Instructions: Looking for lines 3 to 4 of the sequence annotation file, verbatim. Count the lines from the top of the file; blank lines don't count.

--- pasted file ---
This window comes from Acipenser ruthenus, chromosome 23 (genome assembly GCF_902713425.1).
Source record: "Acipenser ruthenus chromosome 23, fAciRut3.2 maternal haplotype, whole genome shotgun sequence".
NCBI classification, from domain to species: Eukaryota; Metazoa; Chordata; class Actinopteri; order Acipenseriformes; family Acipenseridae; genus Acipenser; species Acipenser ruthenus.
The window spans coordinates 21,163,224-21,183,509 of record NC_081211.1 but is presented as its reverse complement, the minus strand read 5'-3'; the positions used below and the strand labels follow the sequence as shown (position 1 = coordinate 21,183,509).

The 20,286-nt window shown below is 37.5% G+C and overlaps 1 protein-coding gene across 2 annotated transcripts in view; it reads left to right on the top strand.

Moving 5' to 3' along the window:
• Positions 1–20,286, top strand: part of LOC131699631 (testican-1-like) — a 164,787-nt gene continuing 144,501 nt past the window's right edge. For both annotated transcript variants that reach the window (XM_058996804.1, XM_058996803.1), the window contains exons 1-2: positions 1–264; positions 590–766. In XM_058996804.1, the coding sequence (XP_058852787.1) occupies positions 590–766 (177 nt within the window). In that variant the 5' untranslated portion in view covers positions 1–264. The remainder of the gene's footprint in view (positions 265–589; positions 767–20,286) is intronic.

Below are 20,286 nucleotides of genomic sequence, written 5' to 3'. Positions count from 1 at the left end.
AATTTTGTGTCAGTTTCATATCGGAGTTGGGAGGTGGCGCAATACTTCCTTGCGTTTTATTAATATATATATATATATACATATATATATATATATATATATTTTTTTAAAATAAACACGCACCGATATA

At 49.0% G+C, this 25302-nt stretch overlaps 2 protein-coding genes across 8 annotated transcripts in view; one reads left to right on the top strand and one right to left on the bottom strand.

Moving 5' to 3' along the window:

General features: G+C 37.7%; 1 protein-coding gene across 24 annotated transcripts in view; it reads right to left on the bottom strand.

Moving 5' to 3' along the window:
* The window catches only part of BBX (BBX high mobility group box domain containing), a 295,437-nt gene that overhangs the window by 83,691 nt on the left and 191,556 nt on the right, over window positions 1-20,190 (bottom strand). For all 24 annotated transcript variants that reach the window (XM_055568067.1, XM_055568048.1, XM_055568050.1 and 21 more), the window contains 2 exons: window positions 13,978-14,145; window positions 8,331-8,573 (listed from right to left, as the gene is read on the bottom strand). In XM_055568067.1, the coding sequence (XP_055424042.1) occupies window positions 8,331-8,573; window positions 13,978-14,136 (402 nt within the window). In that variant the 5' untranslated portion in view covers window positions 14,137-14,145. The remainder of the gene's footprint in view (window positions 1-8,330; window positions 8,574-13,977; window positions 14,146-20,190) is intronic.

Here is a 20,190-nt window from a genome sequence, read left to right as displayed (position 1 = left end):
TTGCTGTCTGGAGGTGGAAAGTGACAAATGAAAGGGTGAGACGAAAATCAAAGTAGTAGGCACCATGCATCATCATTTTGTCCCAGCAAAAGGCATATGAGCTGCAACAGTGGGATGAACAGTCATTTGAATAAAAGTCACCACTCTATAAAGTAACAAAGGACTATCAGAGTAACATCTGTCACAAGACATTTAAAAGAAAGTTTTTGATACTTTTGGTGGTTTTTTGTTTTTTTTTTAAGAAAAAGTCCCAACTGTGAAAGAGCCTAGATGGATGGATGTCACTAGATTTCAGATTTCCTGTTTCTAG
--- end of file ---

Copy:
NCBI classification, from domain to species: Eukaryota; Metazoa; Chordata; class Actinopteri; order Acipenseriformes; family Acipenseridae; genus Acipenser; species Acipenser ruthenus.
The window spans coordinates 21,163,224-21,183,509 of record NC_081211.1 but is presented as its reverse complement, the minus strand read 5'-3'; the positions used below and the strand labels follow the sequence as shown (position 1 = coordinate 21,183,509).